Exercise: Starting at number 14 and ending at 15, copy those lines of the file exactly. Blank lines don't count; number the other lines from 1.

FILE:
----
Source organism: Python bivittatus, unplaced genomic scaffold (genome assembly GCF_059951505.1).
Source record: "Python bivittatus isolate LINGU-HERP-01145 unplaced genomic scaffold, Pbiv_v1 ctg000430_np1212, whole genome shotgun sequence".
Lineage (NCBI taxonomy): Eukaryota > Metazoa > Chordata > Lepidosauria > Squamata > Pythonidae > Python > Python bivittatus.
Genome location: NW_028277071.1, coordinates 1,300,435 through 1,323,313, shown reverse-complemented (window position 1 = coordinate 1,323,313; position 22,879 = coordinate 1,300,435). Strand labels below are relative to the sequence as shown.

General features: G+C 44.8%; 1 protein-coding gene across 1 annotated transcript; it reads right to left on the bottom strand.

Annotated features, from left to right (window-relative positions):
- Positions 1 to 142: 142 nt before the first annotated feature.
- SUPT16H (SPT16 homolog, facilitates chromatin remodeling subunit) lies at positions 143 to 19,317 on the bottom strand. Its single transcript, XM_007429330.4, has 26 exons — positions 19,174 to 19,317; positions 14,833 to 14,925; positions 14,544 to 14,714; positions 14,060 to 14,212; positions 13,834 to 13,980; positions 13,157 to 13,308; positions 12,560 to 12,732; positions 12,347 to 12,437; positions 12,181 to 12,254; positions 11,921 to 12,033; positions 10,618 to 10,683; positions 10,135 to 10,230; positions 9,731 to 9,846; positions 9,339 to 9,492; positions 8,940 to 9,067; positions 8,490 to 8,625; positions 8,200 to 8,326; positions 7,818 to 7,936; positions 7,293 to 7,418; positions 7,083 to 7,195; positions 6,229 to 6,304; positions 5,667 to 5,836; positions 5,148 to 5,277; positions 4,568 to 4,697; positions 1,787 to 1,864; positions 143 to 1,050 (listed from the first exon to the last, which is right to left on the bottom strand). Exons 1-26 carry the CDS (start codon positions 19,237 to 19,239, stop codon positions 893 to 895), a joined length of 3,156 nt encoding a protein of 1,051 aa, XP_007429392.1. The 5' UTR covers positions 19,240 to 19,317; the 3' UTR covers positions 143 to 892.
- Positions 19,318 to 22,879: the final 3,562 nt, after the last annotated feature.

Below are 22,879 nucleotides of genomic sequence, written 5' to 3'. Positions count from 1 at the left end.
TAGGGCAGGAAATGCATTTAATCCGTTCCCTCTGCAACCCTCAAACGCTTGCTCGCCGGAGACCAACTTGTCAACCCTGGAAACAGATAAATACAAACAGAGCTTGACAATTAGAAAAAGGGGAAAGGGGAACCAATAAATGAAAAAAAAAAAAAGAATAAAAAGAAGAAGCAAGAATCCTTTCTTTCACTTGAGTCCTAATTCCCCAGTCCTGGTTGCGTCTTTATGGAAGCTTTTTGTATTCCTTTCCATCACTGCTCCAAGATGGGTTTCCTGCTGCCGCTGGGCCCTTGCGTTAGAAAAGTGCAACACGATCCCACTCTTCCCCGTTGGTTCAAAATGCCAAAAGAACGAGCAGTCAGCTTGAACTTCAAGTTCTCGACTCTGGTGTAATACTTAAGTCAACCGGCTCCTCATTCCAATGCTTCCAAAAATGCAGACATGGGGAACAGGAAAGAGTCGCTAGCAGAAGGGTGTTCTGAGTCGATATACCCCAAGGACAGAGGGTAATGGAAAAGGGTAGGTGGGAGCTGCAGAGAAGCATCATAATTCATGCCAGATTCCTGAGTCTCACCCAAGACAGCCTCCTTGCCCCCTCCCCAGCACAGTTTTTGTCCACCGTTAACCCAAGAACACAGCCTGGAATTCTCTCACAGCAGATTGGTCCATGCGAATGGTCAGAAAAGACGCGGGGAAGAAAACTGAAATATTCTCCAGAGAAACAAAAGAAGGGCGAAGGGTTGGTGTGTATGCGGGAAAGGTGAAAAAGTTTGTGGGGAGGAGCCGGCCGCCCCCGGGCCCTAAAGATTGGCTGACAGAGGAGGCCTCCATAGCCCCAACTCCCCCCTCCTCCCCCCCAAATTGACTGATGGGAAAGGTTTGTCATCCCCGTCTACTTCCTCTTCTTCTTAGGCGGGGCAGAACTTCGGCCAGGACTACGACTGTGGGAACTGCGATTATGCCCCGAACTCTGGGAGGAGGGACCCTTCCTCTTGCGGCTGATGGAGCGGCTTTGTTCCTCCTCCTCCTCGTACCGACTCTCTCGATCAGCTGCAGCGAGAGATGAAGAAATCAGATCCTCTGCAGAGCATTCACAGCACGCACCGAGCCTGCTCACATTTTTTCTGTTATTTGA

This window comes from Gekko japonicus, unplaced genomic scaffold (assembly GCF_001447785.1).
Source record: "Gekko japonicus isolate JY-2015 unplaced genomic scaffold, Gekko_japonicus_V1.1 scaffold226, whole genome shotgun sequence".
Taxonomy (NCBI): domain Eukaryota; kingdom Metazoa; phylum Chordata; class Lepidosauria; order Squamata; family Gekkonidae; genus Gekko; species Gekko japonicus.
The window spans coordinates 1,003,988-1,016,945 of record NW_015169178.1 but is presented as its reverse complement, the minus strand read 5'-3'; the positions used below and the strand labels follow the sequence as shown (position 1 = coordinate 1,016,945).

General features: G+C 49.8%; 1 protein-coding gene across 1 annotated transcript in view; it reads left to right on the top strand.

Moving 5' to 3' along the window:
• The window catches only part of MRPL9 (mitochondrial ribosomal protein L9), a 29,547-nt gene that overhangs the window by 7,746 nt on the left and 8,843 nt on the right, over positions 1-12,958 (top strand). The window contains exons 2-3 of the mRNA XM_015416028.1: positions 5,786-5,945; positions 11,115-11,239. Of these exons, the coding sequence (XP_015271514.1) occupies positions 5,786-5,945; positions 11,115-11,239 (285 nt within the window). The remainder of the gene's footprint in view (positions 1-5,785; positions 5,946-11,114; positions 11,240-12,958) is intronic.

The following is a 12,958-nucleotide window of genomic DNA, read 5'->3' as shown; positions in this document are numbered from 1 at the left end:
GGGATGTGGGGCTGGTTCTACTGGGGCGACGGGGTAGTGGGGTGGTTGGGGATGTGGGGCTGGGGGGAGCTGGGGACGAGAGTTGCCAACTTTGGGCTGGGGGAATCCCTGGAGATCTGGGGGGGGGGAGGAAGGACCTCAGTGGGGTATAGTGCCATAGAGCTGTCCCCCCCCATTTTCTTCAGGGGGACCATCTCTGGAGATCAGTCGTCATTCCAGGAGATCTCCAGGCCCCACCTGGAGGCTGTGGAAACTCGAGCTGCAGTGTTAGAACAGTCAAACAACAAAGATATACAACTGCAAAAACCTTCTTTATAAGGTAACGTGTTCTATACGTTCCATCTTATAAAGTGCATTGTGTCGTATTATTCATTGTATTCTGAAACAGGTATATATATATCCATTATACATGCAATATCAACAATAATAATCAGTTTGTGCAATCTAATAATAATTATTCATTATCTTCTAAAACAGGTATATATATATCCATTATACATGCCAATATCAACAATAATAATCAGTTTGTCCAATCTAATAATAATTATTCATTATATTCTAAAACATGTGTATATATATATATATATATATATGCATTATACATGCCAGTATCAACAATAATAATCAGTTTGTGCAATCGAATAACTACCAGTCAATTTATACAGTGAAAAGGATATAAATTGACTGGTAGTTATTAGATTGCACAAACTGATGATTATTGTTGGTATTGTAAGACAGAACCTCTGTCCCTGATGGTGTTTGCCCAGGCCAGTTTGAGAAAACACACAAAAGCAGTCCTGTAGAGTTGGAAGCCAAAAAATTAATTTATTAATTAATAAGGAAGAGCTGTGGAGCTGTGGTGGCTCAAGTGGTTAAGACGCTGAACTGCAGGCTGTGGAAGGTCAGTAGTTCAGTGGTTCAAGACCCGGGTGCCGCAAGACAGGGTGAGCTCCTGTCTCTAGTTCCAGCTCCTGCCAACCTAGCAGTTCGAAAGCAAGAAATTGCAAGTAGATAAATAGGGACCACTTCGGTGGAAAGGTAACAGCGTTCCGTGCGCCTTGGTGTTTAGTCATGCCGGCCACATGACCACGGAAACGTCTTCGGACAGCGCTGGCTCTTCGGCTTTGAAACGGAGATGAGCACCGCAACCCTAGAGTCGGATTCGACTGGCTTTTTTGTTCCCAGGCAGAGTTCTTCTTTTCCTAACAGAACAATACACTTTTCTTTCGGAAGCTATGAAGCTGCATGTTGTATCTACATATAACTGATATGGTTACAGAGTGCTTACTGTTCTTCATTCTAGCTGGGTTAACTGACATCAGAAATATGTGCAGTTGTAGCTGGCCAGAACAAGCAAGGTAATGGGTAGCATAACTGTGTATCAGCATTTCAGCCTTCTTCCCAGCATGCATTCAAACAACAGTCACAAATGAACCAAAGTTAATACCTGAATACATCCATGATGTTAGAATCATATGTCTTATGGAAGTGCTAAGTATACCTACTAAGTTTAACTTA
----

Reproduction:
Taxonomy (NCBI): domain Eukaryota; kingdom Metazoa; phylum Chordata; class Lepidosauria; order Squamata; family Gekkonidae; genus Gekko; species Gekko japonicus.
The window spans coordinates 1,003,988-1,016,945 of record NW_015169178.1 but is presented as its reverse complement, the minus strand read 5'-3'; the positions used below and the strand labels follow the sequence as shown (position 1 = coordinate 1,016,945).